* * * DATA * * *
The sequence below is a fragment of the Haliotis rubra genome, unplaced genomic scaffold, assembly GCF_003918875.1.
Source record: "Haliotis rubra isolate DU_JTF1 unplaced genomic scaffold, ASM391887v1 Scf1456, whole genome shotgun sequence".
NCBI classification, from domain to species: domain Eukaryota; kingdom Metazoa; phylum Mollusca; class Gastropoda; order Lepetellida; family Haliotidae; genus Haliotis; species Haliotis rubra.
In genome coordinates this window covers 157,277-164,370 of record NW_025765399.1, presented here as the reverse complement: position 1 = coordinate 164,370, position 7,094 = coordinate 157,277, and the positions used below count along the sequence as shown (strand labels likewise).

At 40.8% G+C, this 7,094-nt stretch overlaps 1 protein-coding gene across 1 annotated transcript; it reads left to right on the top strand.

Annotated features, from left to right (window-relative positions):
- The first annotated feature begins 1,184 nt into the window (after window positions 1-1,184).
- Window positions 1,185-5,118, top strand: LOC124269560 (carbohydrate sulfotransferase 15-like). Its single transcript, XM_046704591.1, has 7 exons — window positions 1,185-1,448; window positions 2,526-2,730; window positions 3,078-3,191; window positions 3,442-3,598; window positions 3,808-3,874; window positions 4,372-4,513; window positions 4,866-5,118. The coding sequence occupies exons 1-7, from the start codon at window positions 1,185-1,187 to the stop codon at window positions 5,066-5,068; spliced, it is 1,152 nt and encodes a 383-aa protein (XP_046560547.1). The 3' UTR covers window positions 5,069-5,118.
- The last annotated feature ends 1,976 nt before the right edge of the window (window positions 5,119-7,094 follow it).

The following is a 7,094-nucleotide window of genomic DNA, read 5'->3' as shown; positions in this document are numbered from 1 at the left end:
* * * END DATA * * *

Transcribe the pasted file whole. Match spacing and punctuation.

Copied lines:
The sequence below is a fragment of the Haliotis rubra genome, unplaced genomic scaffold, assembly GCF_003918875.1.
Source record: "Haliotis rubra isolate DU_JTF1 unplaced genomic scaffold, ASM391887v1 Scf1456, whole genome shotgun sequence".
NCBI classification, from domain to species: domain Eukaryota; kingdom Metazoa; phylum Mollusca; class Gastropoda; order Lepetellida; family Haliotidae; genus Haliotis; species Haliotis rubra.
In genome coordinates this window covers 157,277-164,370 of record NW_025765399.1, presented here as the reverse complement: position 1 = coordinate 164,370, position 7,094 = coordinate 157,277, and the positions used below count along the sequence as shown (strand labels likewise).

At 40.8% G+C, this 7,094-nt stretch overlaps 1 protein-coding gene across 1 annotated transcript; it reads left to right on the top strand.

Annotated features, from left to right (window-relative positions):
- The first annotated feature begins 1,184 nt into the window (after window positions 1-1,184).
- Window positions 1,185-5,118, top strand: LOC124269560 (carbohydrate sulfotransferase 15-like). Its single transcript, XM_046704591.1, has 7 exons — window positions 1,185-1,448; window positions 2,526-2,730; window positions 3,078-3,191; window positions 3,442-3,598; window positions 3,808-3,874; window positions 4,372-4,513; window positions 4,866-5,118. The coding sequence occupies exons 1-7, from the start codon at window positions 1,185-1,187 to the stop codon at window positions 5,066-5,068; spliced, it is 1,152 nt and encodes a 383-aa protein (XP_046560547.1). The 3' UTR covers window positions 5,069-5,118.
- The last annotated feature ends 1,976 nt before the right edge of the window (window positions 5,119-7,094 follow it).

The following is a 7,094-nucleotide window of genomic DNA, read 5'->3' as shown; positions in this document are numbered from 1 at the left end: